18 Pensions: sustain the pension reform model and go deeper with the reform  Have automatic sustainable pension indexation  Increase effective retirement age  Strengthen disability certification processes  Strengthen long-term financial planning, including revision of contribution rates which would be more compatible with long-term fiscal sustainability  Consider exit strategy for formalized Government contribution to the scheme

19 Education  Bulgaria has recently introduced reforms of secondary education system to promote more autonomy and accountability of schools for better learning outcomes  Positive results are already showing but more remains to be done to reap the full benefits of the reforms o per-student-financing and delegated budgets o concerns remain as to the accountability of schools to the local community

20 Education  Dramatic challenges in terms of unsatisfactory learning outcomes, early school leaving and considerable inequities  Vocational education and training system remains un-reformed  Issues with unreformed, low-participation higher education

21 Education  Avoid cuts in the education budget  Promote accountability for learning outcomes and results as the key policy direction for both secondary and tertiary education  Recognize teachers as the key determinant of the quality of education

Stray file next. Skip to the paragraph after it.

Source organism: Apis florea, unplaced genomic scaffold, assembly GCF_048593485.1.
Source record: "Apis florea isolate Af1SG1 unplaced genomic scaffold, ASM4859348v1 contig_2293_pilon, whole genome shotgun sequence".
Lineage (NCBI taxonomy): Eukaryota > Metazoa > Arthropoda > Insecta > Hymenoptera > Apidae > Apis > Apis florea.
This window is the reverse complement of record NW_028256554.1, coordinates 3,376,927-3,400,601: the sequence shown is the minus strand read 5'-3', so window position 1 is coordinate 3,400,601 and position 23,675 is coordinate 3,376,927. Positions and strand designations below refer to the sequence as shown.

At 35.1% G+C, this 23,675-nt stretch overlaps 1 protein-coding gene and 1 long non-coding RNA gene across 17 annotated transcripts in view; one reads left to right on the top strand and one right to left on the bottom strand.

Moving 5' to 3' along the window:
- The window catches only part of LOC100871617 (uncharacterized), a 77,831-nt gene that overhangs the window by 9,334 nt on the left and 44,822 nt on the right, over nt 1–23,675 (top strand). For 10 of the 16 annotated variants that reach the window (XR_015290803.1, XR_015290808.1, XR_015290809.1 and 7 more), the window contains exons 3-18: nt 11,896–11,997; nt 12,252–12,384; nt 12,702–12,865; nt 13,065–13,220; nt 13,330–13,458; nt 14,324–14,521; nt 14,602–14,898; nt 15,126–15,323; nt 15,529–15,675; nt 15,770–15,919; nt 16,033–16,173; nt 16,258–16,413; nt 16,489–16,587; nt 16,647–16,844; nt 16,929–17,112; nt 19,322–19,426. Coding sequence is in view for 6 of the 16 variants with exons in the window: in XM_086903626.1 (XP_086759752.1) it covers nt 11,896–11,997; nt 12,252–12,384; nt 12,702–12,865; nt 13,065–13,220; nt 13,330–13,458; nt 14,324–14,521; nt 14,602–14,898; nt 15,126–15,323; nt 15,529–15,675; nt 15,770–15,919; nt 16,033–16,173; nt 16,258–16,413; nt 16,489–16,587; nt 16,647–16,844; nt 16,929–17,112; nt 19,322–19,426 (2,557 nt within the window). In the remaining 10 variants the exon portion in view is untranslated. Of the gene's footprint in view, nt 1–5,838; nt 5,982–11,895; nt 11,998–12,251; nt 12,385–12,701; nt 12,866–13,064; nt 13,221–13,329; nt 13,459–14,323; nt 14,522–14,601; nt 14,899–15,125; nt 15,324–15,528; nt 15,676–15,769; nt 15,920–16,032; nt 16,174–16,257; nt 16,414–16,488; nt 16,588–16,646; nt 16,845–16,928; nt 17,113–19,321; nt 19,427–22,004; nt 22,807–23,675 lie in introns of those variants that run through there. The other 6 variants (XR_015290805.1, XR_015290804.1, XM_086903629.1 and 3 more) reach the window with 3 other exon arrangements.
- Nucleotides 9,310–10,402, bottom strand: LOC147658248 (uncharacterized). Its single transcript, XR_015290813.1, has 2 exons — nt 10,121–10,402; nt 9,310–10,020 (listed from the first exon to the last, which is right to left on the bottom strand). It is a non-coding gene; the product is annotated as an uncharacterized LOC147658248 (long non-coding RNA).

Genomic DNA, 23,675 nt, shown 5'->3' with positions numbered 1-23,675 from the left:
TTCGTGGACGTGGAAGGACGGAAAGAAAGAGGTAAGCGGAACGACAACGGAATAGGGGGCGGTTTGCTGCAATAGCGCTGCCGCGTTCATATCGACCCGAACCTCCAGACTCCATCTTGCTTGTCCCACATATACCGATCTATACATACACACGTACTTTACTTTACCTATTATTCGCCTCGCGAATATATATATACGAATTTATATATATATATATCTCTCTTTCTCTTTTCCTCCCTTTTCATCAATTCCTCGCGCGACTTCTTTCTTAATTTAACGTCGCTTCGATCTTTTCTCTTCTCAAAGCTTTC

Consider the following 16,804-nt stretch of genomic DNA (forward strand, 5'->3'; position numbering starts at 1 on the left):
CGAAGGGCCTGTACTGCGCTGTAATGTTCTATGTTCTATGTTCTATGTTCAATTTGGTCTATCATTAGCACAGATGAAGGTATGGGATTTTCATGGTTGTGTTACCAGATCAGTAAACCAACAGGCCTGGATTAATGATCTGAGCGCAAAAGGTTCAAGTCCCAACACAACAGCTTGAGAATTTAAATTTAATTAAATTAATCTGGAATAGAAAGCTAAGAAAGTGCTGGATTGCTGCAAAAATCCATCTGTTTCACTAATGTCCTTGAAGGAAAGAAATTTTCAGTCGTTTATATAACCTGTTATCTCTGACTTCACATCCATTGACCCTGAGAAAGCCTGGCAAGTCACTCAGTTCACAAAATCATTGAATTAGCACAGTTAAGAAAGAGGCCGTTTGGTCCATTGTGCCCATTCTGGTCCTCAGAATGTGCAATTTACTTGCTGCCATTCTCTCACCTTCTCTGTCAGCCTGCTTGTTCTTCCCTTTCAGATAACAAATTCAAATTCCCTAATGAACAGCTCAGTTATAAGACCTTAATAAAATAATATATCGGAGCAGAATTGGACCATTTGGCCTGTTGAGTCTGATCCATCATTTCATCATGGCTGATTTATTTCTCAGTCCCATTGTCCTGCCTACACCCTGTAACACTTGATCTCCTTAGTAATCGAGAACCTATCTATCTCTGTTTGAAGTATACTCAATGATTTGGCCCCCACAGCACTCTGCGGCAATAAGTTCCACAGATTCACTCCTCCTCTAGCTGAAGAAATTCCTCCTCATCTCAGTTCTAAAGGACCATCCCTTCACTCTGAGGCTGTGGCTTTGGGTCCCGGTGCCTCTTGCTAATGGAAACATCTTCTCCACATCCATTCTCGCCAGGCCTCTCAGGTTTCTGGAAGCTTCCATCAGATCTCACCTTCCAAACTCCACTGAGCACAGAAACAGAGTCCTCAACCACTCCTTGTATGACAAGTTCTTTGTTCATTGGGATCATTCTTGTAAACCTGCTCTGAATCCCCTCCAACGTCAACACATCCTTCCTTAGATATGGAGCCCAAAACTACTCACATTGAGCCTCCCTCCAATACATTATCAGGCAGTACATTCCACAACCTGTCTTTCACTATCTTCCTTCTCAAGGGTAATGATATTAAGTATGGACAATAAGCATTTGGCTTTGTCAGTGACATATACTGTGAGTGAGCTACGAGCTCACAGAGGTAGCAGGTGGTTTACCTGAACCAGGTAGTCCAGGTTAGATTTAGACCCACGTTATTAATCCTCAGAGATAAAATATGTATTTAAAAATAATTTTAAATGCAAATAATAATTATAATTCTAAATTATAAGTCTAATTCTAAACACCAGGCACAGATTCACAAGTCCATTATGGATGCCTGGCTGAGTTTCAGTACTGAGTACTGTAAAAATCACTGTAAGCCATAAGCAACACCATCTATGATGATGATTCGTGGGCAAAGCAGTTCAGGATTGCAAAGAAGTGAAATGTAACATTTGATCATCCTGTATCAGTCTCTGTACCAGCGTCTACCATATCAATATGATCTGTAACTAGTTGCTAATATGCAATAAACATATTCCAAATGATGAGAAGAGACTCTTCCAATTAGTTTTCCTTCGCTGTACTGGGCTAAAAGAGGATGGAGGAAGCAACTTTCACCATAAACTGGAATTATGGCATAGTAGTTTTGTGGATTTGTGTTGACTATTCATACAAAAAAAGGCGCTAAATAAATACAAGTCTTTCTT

22 Health: current status  Bulgaria has undertaken several significant health sector reforms during the past decade,  …but a large unfinished policy agenda remains  Compared to other EU countries, the share of out-of-pocket spending is significantly higher, while government spending is relatively low  Low public satisfaction with the health system: various indicators of reported satisfaction in Bulgaria are frequently the lowest in the EU

23 Health: current status  Rapid growth of the hospital system endangers the sustainability of the sector  The primary health care system is well established, but still to reach its full potential to provide efficient, high-quality care  Some measures taken on the pharmaceutical (spending) side, but many risks still remain

24 Health: policy directions  Protect health spending in the short term to mitigate the impact on the poor; and stabilize the drug budget;  Initiate hospital sector restructuring in line with the master plan; and consider changing the financial incentives for hospitals  Improve the quality of services provided by strengthening the instruments of licensing and accreditation, and the costing/payment mechanisms for services

25 Health: policy directions  Consider introducing stronger pay-for- performance measures at the primary care level and changing regulative standards to re-define the responsibility of primary care physicians  Fine-tune health insurance in line with available lessons and initial strategy


Download ppt "Investing in Human Capital: Reform Challenges after Bulgaria’s Accession to the EU World Bank – OSI Conference, Sofia, October 19, 2009."

Similar presentations


Ads by Google